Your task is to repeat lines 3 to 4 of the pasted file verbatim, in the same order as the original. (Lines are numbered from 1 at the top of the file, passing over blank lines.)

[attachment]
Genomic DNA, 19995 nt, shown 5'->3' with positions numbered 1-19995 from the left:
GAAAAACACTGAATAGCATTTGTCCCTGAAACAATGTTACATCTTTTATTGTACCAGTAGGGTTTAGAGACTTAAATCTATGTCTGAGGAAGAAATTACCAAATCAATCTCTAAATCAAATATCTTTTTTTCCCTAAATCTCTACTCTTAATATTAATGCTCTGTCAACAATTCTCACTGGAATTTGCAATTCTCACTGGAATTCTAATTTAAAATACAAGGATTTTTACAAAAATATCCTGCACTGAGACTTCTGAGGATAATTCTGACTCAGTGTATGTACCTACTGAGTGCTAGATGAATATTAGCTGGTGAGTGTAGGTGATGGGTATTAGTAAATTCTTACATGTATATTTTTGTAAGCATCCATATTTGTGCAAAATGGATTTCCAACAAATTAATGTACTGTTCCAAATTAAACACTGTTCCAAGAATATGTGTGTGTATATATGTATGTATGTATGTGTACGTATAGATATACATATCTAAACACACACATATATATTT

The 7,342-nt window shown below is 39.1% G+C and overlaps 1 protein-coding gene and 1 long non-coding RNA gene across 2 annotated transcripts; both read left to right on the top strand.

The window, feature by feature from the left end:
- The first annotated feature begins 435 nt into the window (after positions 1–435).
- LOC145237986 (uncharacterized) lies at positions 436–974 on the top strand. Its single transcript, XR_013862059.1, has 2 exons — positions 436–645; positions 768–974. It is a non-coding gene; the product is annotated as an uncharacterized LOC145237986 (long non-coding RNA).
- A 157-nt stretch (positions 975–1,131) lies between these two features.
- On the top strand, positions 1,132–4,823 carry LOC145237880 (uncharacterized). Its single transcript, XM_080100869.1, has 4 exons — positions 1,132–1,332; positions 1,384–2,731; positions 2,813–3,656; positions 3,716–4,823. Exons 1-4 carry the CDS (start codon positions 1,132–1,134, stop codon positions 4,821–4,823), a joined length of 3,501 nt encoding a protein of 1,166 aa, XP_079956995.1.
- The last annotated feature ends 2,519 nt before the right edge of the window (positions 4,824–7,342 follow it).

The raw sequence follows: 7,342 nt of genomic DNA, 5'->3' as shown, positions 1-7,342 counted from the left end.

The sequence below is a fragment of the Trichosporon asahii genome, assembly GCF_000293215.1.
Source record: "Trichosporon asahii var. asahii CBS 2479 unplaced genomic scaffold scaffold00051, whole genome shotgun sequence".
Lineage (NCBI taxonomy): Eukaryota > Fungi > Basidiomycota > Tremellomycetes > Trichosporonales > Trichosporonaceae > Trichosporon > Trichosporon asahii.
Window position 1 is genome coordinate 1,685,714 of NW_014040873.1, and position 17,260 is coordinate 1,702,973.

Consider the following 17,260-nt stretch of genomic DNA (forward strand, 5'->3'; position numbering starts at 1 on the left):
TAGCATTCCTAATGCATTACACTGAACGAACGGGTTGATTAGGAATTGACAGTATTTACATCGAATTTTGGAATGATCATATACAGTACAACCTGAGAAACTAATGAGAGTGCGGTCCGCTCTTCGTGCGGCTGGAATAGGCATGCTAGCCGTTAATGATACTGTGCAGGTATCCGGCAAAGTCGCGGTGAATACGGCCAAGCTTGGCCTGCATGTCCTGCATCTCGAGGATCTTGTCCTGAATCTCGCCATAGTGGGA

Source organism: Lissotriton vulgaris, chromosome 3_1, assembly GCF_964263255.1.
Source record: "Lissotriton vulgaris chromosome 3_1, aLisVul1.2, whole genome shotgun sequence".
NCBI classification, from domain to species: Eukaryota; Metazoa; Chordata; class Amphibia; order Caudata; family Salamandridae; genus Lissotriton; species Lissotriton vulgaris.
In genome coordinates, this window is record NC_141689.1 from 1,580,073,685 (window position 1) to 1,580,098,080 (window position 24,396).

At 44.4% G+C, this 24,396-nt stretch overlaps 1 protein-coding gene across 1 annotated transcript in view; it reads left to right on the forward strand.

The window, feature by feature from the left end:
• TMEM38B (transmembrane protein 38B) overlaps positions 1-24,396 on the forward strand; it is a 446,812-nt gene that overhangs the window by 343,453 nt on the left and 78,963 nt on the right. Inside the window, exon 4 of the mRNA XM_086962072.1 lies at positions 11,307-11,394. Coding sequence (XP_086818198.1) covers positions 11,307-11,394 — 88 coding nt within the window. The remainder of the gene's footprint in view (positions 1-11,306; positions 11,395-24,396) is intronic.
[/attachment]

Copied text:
The 7,342-nt window shown below is 39.1% G+C and overlaps 1 protein-coding gene and 1 long non-coding RNA gene across 2 annotated transcripts; both read left to right on the top strand.

The window, feature by feature from the left end: